Hey, Media Buds: Don’t Rush Kush Ads Despite MORE Act OK


WASHINGTON, D.C. — In case you missed it, the MORE Act was approved last week in the House of Representatives.

Does this mean broadcast radio and TV stations are now free to air marijuana advertisements? Not so fast, David Oxenford of Wilkinson Barker Knauer warns.

In a WBK Broadcast Law Blog post, Oxenford notes the actions taken by the lower body of Congress to decriminalize marijuana under federal law.

This, he explains, would include removing marijuana from Schedule I — a list of drugs prohibited in the United States, with very few exceptions.

“The passage of this bill through the House … should not be taken as a sign to start running marijuana advertising on your broadcast station, though there are some signs that the day on which that advertising can be run may be in sight,” he says.

First, it is important to remember that this bill passed only in the House of Representatives.  “Without also being approved by the Senate and being signed by the President, the House’s action had no legal effect,” Oxenford reminds media executives. “Because of the way that Congress works, if the bill does not pass the Senate in the current legislative session, which ends in the first few days of January 2021, the whole process must start over again.”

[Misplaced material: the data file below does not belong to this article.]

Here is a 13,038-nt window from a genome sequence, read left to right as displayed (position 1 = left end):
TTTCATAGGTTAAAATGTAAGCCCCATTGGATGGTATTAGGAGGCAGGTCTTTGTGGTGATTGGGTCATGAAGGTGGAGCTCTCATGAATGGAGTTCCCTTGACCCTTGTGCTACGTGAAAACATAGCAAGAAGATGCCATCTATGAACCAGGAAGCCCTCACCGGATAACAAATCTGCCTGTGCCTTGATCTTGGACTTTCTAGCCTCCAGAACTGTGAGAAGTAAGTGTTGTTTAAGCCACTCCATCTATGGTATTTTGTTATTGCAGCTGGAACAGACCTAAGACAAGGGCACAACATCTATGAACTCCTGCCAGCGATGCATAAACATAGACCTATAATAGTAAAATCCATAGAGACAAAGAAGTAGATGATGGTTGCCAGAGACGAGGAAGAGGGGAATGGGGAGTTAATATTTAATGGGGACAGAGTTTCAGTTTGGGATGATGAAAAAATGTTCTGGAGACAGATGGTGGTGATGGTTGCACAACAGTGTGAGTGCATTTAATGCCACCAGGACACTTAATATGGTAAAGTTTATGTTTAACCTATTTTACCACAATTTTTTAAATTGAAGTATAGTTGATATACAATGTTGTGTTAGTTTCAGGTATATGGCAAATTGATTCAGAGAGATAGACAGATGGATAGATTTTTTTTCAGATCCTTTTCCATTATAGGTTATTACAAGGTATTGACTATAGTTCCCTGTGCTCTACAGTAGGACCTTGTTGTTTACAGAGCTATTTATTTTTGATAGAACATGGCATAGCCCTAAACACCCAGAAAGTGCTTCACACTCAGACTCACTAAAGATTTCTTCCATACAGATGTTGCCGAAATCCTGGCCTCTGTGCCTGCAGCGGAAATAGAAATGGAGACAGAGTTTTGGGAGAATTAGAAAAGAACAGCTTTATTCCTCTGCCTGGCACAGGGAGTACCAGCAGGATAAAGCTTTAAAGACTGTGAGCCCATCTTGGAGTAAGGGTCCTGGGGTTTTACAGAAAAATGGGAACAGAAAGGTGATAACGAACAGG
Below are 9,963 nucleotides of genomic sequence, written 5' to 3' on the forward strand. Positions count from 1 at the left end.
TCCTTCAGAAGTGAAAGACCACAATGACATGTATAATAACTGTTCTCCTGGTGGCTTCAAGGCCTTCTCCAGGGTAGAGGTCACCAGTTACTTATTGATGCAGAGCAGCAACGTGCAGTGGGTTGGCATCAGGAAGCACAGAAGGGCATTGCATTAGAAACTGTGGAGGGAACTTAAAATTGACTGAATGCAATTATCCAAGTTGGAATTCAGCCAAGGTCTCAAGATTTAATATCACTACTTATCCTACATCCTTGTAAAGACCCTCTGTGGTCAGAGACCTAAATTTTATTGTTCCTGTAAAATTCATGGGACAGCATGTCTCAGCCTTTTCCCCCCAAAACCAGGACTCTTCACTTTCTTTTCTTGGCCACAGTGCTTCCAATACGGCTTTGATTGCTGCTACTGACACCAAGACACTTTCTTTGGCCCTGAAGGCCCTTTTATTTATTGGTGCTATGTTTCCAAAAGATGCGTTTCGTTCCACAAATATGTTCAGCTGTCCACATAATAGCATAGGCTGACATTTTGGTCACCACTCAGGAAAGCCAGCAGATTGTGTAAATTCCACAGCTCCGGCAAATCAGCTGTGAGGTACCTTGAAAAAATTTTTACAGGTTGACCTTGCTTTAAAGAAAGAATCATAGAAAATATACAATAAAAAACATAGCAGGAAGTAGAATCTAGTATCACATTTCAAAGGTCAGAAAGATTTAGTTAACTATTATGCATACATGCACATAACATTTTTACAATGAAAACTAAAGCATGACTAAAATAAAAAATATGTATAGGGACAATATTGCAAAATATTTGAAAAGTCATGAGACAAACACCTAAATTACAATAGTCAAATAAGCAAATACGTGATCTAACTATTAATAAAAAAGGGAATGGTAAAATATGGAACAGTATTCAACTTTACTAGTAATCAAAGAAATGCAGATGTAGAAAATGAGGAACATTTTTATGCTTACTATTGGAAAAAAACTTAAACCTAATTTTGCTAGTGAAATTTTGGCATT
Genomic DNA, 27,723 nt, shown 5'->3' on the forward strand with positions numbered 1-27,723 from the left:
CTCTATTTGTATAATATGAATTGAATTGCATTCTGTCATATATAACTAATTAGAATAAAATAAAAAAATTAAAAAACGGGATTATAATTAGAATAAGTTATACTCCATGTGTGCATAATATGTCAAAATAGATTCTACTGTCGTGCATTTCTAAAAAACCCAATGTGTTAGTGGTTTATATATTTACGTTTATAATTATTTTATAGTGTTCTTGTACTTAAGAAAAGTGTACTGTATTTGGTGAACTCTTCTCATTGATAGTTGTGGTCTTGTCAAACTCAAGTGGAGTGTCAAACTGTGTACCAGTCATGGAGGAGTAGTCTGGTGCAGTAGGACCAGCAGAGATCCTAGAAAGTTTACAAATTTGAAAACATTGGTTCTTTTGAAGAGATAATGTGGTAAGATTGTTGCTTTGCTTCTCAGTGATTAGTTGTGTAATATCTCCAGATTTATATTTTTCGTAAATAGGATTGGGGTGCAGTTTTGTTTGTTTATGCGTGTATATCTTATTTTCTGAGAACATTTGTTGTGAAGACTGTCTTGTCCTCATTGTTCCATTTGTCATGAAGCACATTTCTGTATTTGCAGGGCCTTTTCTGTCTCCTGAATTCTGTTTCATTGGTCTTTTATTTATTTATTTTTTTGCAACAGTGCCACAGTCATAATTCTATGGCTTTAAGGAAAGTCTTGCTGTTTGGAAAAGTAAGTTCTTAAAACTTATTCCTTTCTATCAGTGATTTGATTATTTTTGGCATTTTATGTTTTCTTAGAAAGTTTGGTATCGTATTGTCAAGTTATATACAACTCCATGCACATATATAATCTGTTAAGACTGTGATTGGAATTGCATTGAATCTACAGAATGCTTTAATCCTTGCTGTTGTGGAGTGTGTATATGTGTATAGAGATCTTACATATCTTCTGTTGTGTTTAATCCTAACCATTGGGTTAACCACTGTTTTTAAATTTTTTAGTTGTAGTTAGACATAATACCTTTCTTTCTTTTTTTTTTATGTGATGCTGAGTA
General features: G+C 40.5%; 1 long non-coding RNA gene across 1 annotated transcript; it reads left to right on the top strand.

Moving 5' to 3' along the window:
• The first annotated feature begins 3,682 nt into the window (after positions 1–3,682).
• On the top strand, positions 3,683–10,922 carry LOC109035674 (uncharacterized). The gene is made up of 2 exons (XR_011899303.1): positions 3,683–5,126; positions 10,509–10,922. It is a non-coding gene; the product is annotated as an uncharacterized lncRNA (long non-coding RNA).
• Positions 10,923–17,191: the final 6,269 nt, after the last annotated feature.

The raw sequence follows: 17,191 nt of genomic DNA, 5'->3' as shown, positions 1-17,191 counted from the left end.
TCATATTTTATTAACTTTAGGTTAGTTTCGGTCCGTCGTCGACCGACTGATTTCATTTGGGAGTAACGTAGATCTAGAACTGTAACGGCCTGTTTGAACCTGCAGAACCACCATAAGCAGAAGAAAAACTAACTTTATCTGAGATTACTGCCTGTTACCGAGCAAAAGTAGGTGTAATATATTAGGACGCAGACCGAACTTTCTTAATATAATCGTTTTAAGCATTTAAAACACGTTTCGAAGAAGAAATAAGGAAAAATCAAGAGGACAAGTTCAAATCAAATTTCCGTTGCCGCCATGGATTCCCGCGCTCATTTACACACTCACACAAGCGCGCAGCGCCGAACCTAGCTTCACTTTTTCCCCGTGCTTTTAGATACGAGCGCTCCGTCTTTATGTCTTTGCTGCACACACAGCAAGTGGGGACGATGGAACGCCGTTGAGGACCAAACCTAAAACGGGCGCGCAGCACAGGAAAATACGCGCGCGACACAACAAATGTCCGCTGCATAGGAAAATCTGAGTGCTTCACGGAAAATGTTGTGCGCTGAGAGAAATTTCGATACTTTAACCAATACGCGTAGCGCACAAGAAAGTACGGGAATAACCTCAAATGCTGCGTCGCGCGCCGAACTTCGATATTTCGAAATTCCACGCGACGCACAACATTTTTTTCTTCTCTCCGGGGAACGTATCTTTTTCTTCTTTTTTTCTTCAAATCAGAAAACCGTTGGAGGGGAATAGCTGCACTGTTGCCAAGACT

Good luck with that. Bills do not carry over from one Congressional session to another.

“So, to become law in the new year, a new Congress would have to start with a new bill, and a new House of Representatives and a new Senate would both have to vote to adopt the legislation,” Oxenford says.

As such, the MORE Act is — more or less — toast.

Absent Senate approval, which is doubtful in this lame duck session, “broadcasters run a real risk in running marijuana advertising even if they operate in a state that has legalized its use.”

David Oxenford, Wilkinson Barker Knauer LLP

According to Oxenford, the Commission “could be forced to take actions against a licensee for running this advertising if a complaint is filed against a station running such ads – including during the ongoing license renewal process.”

In addition, he adds, “there are still federal criminal penalties for promoting Schedule 1 drugs, including a specific prohibition against using radio waves to promote its sale and distribution.”

But does that House action signal movement in the future?

“[W]ith a new administration and a new Congress in 2021, and a different regulatory status in many states across the country, one can see that there has been a general shift in the regulatory climate surrounding marijuana legalization,” Oxenford says. “That shift could well lead to further rule changes in the near term.  Until then, broadcasters should act with caution, but should stay alert to see how future regulatory actions play out.’